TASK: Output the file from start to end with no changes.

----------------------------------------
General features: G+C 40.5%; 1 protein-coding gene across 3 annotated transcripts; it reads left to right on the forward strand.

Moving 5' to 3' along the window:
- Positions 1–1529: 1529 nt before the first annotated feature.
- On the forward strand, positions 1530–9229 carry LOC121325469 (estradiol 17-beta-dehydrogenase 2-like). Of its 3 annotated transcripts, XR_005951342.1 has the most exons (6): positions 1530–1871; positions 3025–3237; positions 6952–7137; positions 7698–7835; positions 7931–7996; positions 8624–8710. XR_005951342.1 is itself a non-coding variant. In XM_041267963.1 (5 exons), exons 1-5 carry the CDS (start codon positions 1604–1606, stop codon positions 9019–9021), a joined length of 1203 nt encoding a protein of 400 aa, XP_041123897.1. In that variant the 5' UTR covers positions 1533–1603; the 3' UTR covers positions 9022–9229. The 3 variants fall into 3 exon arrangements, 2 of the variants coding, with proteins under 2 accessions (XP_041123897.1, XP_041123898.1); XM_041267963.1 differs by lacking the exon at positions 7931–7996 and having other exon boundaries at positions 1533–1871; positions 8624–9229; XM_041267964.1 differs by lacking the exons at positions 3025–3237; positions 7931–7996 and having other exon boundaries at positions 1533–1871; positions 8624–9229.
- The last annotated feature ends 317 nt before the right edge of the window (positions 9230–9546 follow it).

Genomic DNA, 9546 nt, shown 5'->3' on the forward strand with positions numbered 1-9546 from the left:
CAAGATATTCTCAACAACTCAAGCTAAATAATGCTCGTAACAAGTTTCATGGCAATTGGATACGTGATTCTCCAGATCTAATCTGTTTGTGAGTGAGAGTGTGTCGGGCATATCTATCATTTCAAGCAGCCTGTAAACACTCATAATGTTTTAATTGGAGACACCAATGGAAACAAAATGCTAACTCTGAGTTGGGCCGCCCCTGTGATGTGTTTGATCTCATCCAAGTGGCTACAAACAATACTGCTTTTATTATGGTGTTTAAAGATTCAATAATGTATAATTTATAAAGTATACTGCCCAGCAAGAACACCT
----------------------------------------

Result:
General features: G+C 40.5%; 1 protein-coding gene across 3 annotated transcripts; it reads left to right on the forward strand.

Moving 5' to 3' along the window:
- Positions 1–1529: 1529 nt before the first annotated feature.
- On the forward strand, positions 1530–9229 carry LOC121325469 (estradiol 17-beta-dehydrogenase 2-like). Of its 3 annotated transcripts, XR_005951342.1 has the most exons (6): positions 1530–1871; positions 3025–3237; positions 6952–7137; positions 7698–7835; positions 7931–7996; positions 8624–8710. XR_005951342.1 is itself a non-coding variant. In XM_041267963.1 (5 exons), exons 1-5 carry the CDS (start codon positions 1604–1606, stop codon positions 9019–9021), a joined length of 1203 nt encoding a protein of 400 aa, XP_041123897.1. In that variant the 5' UTR covers positions 1533–1603; the 3' UTR covers positions 9022–9229. The 3 variants fall into 3 exon arrangements, 2 of the variants coding, with proteins under 2 accessions (XP_041123897.1, XP_041123898.1); XM_041267963.1 differs by lacking the exon at positions 7931–7996 and having other exon boundaries at positions 1533–1871; positions 8624–9229; XM_041267964.1 differs by lacking the exons at positions 3025–3237; positions 7931–7996 and having other exon boundaries at positions 1533–1871; positions 8624–9229.
- The last annotated feature ends 317 nt before the right edge of the window (positions 9230–9546 follow it).

Genomic DNA, 9546 nt, shown 5'->3' on the forward strand with positions numbered 1-9546 from the left:
CAAGATATTCTCAACAACTCAAGCTAAATAATGCTCGTAACAAGTTTCATGGCAATTGGATACGTGATTCTCCAGATCTAATCTGTTTGTGAGTGAGAGTGTGTCGGGCATATCTATCATTTCAAGCAGCCTGTAAACACTCATAATGTTTTAATTGGAGACACCAATGGAAACAAAATGCTAACTCTGAGTTGGGCCGCCCCTGTGATGTGTTTGATCTCATCCAAGTGGCTACAAACAATACTGCTTTTATTATGGTGTTTAAAGATTCAATAATGTATAATTTATAAAGTATACTGCCCAGCAAGAACACCT